THROUGH A TOWNIE’S LENS
By Jock Lauterer
Up until now, in this space I have avoided the temptation to say anything even vaguely political; but herein, I succumb.
The latest outrage over service members being called “losers and suckers” is my tipping point.
And instead of a rant, I’ll let these photographs do the talking. Four old photographs, each with its own unique story.
Every day is Veteran’s Day
The first image came from our cousin Francesca Craig of Washington, D.C., with the following post:
“No, it’s not Veteran’s Day, every day is Veteran’s Day. My dad Captain in the USMC who was wounded in the battle of Guadalcanal. Not a loser or a sucker.”
The Monday after Pearl Harbor
My wife’s father, like so many other young Americans, didn’t wait to get drafted, enlisting the very next day after Pearl Harbor, Dec. 7, 1941. Here is Bruce “Fuzzy” Vernon, possibly just out of basic training in Florida, with his sights set on becoming a fighter pilot. But a serious bout with pneumonia grounded Vernon. He devoted his considerable mental talents for the remainder of the war to serving with the U.S. Army Intelligence, rising to the rank of captain.
The wedding had to wait
Another photo labeled “Off to War 1941” comes from my oldies-but-goodies class file, submitted by a UNC student 14 years ago for a photo exercise exploring the documentary power of snapshots. Her caption reads: “A couple promise to be married before the man leaves to fight in World War 2.”
The granddaughter writes about the crinkle-cut period snapshot, “Here he is, heading to the Philippines to support his country during WW II … about to fight on the frontiers of a world war after enlisting on Valentine’s Day just after proposing to Grandmother. I guess the wedding just had to wait!” And she adds, “What surprises me is how happy they look, even though he is about to risk his life.”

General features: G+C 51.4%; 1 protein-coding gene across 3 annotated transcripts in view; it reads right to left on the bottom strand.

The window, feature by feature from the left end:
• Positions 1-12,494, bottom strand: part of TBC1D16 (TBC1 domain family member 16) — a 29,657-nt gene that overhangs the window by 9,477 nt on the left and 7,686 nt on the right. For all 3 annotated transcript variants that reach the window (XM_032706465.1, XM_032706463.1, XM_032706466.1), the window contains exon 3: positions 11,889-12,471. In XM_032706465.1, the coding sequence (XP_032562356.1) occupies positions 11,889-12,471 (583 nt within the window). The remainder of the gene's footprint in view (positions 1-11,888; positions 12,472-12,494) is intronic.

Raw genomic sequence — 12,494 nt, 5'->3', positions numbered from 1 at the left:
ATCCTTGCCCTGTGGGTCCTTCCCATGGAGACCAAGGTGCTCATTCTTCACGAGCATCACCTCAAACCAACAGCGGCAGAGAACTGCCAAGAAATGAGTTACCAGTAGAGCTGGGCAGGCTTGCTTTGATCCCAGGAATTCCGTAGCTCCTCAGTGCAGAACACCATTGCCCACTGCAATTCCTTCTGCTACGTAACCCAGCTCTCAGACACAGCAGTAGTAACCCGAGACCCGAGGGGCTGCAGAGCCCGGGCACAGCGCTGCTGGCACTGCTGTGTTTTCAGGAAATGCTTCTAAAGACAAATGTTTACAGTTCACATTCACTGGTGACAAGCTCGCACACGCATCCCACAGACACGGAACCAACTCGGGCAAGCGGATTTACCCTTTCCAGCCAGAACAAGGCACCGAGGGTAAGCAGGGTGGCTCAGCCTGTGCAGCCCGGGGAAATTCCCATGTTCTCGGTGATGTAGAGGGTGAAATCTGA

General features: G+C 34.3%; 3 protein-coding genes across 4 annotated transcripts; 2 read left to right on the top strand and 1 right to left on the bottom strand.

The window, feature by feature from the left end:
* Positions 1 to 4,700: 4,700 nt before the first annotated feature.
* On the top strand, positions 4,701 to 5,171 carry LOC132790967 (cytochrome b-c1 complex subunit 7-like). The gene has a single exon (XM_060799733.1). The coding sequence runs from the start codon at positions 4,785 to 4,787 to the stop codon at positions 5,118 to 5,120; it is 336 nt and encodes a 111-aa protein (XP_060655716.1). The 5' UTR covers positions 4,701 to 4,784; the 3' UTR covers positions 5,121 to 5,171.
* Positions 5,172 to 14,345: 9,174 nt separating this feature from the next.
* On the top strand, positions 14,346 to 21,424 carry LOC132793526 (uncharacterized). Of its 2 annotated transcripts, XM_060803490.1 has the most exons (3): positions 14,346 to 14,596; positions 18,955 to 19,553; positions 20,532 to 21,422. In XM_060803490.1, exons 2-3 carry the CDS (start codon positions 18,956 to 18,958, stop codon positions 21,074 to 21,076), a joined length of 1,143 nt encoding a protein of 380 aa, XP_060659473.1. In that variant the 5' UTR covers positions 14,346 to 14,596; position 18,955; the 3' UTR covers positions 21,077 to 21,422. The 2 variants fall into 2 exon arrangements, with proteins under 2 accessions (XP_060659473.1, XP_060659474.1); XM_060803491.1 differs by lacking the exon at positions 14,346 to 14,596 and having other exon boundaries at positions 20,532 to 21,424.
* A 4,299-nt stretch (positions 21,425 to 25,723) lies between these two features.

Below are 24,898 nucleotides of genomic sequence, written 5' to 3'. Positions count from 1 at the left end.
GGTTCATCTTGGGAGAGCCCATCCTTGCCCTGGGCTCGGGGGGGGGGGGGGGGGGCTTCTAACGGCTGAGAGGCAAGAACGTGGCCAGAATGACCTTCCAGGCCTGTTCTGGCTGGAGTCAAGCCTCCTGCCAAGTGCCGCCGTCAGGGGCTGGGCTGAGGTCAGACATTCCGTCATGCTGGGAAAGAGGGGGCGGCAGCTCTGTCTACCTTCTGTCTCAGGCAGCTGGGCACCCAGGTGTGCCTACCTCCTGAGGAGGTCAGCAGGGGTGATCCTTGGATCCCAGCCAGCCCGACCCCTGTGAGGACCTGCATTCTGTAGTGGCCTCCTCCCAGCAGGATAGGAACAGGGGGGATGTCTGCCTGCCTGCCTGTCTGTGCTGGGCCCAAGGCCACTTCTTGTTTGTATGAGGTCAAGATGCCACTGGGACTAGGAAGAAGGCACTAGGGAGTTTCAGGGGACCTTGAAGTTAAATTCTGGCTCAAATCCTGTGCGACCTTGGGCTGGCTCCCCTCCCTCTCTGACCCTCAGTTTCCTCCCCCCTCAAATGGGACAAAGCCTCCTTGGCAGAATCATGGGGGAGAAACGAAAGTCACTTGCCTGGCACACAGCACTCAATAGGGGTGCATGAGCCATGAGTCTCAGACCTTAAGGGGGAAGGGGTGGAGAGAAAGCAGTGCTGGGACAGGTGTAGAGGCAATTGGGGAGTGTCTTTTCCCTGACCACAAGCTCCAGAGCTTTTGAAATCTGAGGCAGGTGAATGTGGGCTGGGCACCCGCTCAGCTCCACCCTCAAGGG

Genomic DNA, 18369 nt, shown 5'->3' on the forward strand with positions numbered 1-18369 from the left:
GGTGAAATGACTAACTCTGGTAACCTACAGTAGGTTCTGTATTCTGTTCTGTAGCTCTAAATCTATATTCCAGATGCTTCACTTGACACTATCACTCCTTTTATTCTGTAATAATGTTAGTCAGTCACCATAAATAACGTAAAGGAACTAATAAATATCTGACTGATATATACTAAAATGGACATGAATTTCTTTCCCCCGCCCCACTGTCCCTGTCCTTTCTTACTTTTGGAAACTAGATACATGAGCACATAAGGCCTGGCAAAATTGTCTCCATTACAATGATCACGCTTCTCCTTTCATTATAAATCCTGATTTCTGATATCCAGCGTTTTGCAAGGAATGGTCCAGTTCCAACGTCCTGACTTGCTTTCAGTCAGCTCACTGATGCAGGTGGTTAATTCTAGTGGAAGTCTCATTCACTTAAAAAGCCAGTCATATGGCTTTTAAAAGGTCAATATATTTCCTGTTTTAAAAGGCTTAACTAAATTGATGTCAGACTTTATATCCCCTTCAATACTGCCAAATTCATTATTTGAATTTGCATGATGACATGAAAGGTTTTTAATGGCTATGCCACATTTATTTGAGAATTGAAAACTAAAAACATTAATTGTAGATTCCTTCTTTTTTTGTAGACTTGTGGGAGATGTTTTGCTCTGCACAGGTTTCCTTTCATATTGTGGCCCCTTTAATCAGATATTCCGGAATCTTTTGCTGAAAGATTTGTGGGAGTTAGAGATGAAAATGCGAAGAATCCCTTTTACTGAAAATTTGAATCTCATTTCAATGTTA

The ultimate sacrifice
My first wife’s uncle, William Colbert “W.C.” Dellinger, was only 18 when he was killed in an ambulance roll-over at the U.S. Naval Station at Cocoa Beach, Fla., in 1946. The medic corps volunteer, a lanky smiling mountain boy from the Blue Ridge of Western North Carolina, had just written his mother a letter saying he sensed his own imminent death and for her not to worry.
I’ll let Maggie Lauterer of, Crossnore, N.C., pick up the story. “When his mother and father received word that their only son had died, his mother had just received the letter, and it was still unopened. W.C.’s body was sent home in a sealed coffin. They buried him on July 4. To this day, members of the family gather the roses that grow along the roadside and take them to cover his grave. Just as they had done on the day he was buried. 74 years of roses.”
Jock Lauterer began selling newspapers for Jim Shumaker and Roland Giduz on the streets of Chapel Hill at the age of 8. For the last 20 years, he has served as a senior lecturer and adjunct professor at the Hussman School of Journalism and Media, teaching photojournalism and community journalism.